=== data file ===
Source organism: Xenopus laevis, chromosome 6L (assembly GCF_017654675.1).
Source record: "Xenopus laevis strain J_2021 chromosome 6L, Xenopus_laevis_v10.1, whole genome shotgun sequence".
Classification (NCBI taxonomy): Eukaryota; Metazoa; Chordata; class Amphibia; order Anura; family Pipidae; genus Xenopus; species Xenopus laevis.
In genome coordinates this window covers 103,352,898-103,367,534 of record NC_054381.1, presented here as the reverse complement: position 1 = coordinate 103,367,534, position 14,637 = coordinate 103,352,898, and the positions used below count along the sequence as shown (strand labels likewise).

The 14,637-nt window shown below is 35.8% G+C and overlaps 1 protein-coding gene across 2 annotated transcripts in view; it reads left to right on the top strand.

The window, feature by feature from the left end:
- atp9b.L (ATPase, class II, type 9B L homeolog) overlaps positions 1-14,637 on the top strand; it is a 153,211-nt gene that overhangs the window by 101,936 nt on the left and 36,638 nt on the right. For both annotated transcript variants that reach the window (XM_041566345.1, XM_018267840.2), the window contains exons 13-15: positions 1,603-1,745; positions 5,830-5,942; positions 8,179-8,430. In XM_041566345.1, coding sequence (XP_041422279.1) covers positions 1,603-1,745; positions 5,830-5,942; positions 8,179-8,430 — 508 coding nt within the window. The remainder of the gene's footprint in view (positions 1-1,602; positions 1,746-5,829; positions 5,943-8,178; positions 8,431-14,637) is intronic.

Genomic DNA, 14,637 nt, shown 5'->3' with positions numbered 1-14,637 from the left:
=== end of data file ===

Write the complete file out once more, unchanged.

Source organism: Xenopus laevis, chromosome 6L (assembly GCF_017654675.1).
Source record: "Xenopus laevis strain J_2021 chromosome 6L, Xenopus_laevis_v10.1, whole genome shotgun sequence".
Classification (NCBI taxonomy): Eukaryota; Metazoa; Chordata; class Amphibia; order Anura; family Pipidae; genus Xenopus; species Xenopus laevis.
In genome coordinates this window covers 103,352,898-103,367,534 of record NC_054381.1, presented here as the reverse complement: position 1 = coordinate 103,367,534, position 14,637 = coordinate 103,352,898, and the positions used below count along the sequence as shown (strand labels likewise).

The 14,637-nt window shown below is 35.8% G+C and overlaps 1 protein-coding gene across 2 annotated transcripts in view; it reads left to right on the top strand.

The window, feature by feature from the left end:
- atp9b.L (ATPase, class II, type 9B L homeolog) overlaps positions 1-14,637 on the top strand; it is a 153,211-nt gene that overhangs the window by 101,936 nt on the left and 36,638 nt on the right. For both annotated transcript variants that reach the window (XM_041566345.1, XM_018267840.2), the window contains exons 13-15: positions 1,603-1,745; positions 5,830-5,942; positions 8,179-8,430. In XM_041566345.1, coding sequence (XP_041422279.1) covers positions 1,603-1,745; positions 5,830-5,942; positions 8,179-8,430 — 508 coding nt within the window. The remainder of the gene's footprint in view (positions 1-1,602; positions 1,746-5,829; positions 5,943-8,178; positions 8,431-14,637) is intronic.

Genomic DNA, 14,637 nt, shown 5'->3' with positions numbered 1-14,637 from the left: